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This article reflects on the markedly distinct development stages of an electronic wind instrument called the Birl. Stemming from an early idea for an electro-mechanical oscillator inspired by the sounds of pen plotters, the Birl was formed through the connection of that oscillator prototype to a rough wind instrument body. Originally intended to fulfill the role of the wind section in an ensemble of instruments built for the author’s doctoral dissertation composition, the instrument took on a new life after the completion of the piece. The development of a “cello-like” resonator body and refinements to the electro-mechanical aspects had brought the instrument to a performable state, but several limitations suggested further development. A desire to make the instrument more conducive to exploratory improvisation pushed the Birl in new directions, toward open-holed fingering systems and embouchure sensors with neural net mapping structures and physical models of dynamically configurable toneholes, resulting in an instrument that bore little resemblance to the original electro-mechanical concept. The author discusses the design challenges that arose as the instrument evolved, the solutions that were found along the way, and the ways in which user feedback informed the design as the needs of the instrument changed.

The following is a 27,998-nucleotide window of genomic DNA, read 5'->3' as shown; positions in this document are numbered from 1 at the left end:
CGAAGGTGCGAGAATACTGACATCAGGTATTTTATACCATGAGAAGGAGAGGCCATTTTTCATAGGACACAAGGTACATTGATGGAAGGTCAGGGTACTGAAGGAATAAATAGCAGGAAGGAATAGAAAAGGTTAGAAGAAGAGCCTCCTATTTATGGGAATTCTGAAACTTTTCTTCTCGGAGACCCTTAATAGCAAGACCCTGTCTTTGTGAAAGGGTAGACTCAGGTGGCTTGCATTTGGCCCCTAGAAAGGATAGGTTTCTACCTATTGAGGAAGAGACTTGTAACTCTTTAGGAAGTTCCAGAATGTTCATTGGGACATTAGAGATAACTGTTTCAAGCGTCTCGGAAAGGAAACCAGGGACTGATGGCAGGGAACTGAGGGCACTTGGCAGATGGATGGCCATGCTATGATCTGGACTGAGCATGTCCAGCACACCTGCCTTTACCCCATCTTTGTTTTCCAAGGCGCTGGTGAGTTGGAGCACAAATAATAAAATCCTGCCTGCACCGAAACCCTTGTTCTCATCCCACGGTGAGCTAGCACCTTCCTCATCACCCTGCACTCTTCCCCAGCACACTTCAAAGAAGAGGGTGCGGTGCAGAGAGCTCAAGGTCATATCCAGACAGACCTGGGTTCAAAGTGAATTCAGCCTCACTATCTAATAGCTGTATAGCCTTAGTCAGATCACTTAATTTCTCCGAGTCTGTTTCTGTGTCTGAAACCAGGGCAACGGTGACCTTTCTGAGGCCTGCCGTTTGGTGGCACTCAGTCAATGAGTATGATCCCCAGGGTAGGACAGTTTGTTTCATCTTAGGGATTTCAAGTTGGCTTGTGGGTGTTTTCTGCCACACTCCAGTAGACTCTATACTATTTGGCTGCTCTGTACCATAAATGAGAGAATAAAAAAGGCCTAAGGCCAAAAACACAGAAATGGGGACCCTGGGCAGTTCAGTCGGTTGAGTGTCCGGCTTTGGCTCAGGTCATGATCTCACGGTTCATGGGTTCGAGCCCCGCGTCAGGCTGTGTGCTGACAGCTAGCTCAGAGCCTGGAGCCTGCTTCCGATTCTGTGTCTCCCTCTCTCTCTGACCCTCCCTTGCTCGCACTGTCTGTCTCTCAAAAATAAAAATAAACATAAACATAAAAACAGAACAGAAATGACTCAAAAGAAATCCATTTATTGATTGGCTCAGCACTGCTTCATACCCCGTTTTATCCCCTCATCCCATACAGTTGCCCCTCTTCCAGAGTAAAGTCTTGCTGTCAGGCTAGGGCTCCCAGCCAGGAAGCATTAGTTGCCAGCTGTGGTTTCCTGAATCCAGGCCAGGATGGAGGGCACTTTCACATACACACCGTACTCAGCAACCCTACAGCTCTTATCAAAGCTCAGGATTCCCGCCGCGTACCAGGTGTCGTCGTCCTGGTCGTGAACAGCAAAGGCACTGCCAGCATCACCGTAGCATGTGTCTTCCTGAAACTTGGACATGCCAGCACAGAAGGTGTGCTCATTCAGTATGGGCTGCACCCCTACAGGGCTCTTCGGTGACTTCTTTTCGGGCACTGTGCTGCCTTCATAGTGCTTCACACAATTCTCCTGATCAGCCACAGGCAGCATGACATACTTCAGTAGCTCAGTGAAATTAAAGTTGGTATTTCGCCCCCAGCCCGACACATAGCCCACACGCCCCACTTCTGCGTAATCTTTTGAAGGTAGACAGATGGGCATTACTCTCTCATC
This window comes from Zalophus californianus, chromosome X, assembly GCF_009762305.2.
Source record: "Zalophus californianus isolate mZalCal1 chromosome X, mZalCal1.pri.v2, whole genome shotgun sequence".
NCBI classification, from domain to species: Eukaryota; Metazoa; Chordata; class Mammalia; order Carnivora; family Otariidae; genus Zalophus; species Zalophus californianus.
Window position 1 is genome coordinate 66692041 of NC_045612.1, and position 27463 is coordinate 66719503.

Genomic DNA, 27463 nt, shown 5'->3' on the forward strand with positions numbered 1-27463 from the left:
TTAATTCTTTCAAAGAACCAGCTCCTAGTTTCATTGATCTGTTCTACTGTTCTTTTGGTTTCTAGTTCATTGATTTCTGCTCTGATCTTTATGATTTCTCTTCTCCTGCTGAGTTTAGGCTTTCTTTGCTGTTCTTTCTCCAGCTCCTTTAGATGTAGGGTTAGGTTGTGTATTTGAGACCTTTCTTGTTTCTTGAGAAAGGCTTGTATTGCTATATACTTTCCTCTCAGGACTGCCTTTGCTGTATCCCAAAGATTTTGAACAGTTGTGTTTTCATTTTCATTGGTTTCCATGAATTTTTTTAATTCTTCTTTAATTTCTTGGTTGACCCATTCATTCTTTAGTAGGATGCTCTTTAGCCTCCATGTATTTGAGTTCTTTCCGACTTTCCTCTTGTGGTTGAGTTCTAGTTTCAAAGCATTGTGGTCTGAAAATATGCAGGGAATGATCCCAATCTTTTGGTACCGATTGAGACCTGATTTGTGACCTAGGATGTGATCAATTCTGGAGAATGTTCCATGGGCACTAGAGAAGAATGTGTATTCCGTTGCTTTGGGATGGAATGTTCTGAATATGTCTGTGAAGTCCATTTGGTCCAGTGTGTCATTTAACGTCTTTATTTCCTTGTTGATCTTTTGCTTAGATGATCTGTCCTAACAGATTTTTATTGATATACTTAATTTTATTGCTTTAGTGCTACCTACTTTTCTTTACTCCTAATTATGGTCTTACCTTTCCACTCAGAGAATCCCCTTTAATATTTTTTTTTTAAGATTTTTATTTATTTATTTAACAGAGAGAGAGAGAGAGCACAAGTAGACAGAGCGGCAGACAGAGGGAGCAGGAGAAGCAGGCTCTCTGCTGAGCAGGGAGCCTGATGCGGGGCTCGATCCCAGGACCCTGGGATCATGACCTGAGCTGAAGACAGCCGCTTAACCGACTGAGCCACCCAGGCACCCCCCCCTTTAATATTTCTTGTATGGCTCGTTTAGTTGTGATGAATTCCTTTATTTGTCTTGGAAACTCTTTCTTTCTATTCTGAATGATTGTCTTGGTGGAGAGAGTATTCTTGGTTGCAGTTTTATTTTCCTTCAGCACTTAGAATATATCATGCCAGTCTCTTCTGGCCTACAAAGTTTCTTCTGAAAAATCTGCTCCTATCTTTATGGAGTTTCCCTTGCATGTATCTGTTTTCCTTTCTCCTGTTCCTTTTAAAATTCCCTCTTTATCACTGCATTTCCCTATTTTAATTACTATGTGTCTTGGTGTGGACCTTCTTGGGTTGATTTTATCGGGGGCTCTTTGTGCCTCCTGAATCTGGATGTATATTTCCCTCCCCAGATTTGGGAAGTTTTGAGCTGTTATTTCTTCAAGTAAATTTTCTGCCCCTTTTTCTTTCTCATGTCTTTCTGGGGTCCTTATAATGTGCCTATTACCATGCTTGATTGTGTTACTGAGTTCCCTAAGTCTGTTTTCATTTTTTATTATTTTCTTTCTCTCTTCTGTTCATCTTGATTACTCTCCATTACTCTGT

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- The Birl: Adventures in the Development of an Electronic Wind Instrument
- Springer Singapore
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